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Senate passes bill to overturn EPA rule on inland waterways in second rebuke of Biden administration regulations


The Senate on Wednesday passed a bill that would reverse a second Biden administration policy, this time challenging an EPA rule that Republicans say imposes a burden on the farming community by being too restrictive in defining what a waterway is.

The final vote was 53-43. The resolution, which was approved by the House earlier this month, will now be sent to Biden’s office where he has previously threatened to veto it.

The resolution was able to pass the Democratic-led Senate by a simple majority using the Congressional Revision Act, which allows a vote to repeal executive branch regulations without breaking the filibuster at a 60-vote threshold, which is required by most applicable laws. bedroom.

The vote comes after another recent GOP-led success to overturn a Biden Labor Department policy on how retirement account managers choose investments. The president issued his first veto of his presidency on the measure.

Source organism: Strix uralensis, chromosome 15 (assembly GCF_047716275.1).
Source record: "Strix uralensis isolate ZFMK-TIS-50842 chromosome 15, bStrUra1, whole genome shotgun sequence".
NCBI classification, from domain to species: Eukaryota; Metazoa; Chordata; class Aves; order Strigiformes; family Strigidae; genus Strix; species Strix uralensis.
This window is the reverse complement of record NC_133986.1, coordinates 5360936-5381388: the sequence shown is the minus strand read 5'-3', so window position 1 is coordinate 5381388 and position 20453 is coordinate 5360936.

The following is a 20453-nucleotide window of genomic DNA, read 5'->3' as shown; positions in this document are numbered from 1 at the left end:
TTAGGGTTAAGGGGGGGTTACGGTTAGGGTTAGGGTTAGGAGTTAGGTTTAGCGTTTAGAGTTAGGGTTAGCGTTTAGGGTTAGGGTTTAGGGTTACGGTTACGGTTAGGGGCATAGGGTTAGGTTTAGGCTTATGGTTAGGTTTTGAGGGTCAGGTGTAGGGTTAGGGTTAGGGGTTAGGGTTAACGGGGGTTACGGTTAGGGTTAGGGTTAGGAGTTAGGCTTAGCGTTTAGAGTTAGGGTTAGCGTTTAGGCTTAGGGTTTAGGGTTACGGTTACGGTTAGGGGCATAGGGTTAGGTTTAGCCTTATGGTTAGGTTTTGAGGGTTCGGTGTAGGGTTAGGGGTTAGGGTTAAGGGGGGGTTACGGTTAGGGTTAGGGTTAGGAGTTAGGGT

Democratic senators who joined the GOP in favor include: Nevada Sens. Catherine Cortez Masto and Jacky Rosen, Jon Tester of Montana, Joe Manchin of West Virginia and Arizona Independent Sen. Kyrsten Sinema – many of whom are re-elected in 2024.

Manchin, who backed the repeal, asked earlier this month if he would vote to overturn the administration’s new EPA rule, he said, “Oh yeah, that’s ridiculous. It can’t just be a ditch drying up. They will grab everything and make your life miserable. Overreach.

The Clean Water Act allows the Environmental Protection Agency to regulate “United States waters,” but the exact definition of those waters remains unclear.

The Supreme Court heard arguments in a case challenging the authority of the Environmental Protection Agency in October. Critics of the EPA’s position framed the dispute as a battle of landowners across the country seeking to make use of their property without the interference of overzealous federal regulators.

Senate Minority Leader Mitch McConnell, a Republican from Kentucky, released a statement Wednesday in support of the bill saying, “If the President vetoes it, Americans will have to hope the Supreme Court makes it clear that these EPA bureaucrats are way outside of the authority that Congress actually provided in the Clean Water Act.


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